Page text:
When the family arrived in South Riding on Thursday evening, Michelle tried to make things as much like home as possible. She set up a bed for the parents in one room, a crib for their 2-year-old toddler, Kyle, in a giant walk-in closet and three twin beds side by side in another room with plenty of toys for her nephews.
One twin bed was piled high with stuffed animals for Quinn. For Daniel, there were new hot-rod cars, and for Trey, there was a Spider-Man doll and Batman sheets.
On the night table next to Elba and Kerry's bed, was a Bible, a crucifix and a framed picture of their sons in front of a Christmas tree at their home in Meraux.
Elba Campagna said that when she saw the photo, one of the only snapshots she has since her baby books were left behind, "I just sat here and cried and cried and cried."
When something like this happens, she said, "It's easy to lose hope." But "the spirit of love" that she has felt through the help that neighbors have offered has made her feel better, she said.
Word spread quickly in South Riding through neighborhood chats, PTAs and book clubs that a family displaced by the hurricane needed help.
Within days, a group of neighbors had organized to bring dinner every night. Food Lion donated four shopping carts worth of food and a $100 gift card. Another group of neighbors pooled money so the family could buy an extra refrigerator to keep the food cold. Friends and strangers brought shopping bags of clothes and shoes, and someone came by with a bureau to keep them in.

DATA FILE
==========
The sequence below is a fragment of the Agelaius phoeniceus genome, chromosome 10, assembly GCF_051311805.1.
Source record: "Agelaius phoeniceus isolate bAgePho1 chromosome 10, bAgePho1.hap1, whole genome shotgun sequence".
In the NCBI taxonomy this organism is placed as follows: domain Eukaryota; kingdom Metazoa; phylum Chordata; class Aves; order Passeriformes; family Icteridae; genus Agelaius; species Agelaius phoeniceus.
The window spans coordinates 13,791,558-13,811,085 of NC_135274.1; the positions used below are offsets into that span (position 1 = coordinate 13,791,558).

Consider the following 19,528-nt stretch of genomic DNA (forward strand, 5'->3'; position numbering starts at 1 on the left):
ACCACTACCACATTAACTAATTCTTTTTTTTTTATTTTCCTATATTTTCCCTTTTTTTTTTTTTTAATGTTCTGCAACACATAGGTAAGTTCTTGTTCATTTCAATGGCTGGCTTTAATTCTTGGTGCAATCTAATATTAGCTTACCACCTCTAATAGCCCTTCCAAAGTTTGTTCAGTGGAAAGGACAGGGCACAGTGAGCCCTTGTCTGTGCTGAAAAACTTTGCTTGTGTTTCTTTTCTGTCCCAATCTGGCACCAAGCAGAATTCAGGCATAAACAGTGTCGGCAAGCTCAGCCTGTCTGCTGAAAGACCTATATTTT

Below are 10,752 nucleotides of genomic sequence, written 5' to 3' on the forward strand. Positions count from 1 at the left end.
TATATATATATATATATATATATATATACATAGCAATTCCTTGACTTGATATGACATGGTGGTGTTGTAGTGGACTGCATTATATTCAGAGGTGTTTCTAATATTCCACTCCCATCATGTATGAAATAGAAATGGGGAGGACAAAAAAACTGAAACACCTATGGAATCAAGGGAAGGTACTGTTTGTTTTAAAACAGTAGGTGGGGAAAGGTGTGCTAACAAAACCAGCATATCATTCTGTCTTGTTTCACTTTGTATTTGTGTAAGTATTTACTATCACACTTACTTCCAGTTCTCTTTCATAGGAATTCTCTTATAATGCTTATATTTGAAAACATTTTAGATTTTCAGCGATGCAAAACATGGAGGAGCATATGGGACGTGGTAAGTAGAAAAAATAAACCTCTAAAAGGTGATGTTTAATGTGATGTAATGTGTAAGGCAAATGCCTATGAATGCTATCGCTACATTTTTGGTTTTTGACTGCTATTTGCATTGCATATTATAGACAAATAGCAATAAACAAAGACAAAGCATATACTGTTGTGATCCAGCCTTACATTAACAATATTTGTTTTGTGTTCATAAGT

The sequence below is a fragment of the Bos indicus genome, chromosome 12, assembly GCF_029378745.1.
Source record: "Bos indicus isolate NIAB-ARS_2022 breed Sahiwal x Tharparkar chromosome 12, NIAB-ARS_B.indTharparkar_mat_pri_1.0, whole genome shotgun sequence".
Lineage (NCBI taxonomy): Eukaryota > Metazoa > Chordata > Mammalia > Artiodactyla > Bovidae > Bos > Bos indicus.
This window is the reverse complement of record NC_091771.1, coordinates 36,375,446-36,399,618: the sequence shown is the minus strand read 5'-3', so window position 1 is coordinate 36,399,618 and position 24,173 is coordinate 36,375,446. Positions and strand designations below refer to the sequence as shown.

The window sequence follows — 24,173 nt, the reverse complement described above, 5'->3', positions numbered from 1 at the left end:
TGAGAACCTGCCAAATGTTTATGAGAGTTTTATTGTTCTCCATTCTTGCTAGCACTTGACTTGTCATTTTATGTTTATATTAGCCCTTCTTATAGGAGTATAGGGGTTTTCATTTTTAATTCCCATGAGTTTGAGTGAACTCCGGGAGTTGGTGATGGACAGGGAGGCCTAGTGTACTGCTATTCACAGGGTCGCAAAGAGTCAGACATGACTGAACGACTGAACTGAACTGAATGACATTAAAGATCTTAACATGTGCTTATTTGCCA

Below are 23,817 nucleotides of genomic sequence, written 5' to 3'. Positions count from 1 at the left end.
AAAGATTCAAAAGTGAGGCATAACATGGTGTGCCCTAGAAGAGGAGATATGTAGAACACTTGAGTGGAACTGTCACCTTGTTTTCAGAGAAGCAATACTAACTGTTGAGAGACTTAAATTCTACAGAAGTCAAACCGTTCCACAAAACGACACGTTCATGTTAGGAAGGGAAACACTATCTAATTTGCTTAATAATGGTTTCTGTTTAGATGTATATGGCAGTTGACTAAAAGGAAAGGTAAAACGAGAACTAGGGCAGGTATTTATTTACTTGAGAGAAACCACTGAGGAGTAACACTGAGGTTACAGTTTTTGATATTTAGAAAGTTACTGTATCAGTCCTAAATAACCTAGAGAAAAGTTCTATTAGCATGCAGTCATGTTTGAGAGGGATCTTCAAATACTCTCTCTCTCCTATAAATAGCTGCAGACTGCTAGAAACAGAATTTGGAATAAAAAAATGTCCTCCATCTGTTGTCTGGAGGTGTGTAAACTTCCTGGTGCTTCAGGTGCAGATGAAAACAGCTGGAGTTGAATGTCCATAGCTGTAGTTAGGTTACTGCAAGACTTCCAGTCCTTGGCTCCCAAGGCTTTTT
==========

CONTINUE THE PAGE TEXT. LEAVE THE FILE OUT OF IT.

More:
And more gifts keep coming. On Monday morning, family friends Anna, 13, and Philip McQuitty, 11, stopped by with a card and $150 they had saved from their summer jobs babysitting and mowing lawns. "They need it more than I do," Anna said.
David Serigne, Michelle's husband, said they had received $5,000 to $6,000 just in cash donations. They are taking inventory of the things they have received so they can send what they don't need to other family members and friends who are now scattered across the South.
Kerry Campagna has family staying with his nephew in Lafayette and a sister in Baton Rouge. Michelle and Elba have brothers in Beaumont, Tex., and Mobile, Ala. David Serigne has 19 family members at his brother's house in Houma, west of New Orleans, desperate to find a place to rent or even buy so they can spread out.
For the Campagnas, in Virginia, their visit has some of the feel of a holiday gathering, cousins tackling each other on the carpet, and gifts piled high in the corner. But while the boys are playing games, the grown-ups are combing the newspaper for precious shreds of information about St. Bernard Parish, where they have seen little evidence of relief.
They are searching the Internet for glimpses of their old neighborhood, such as the picture of the high school where Elba Campagna was assistant principal that is now submerged, and making repeated attempts to dial the 540 area code and find out what has become of neighbors and friends.
But Elba Campagna said that as they watch people on television who are still in shelters and haven't had a bath, they feel very blessed.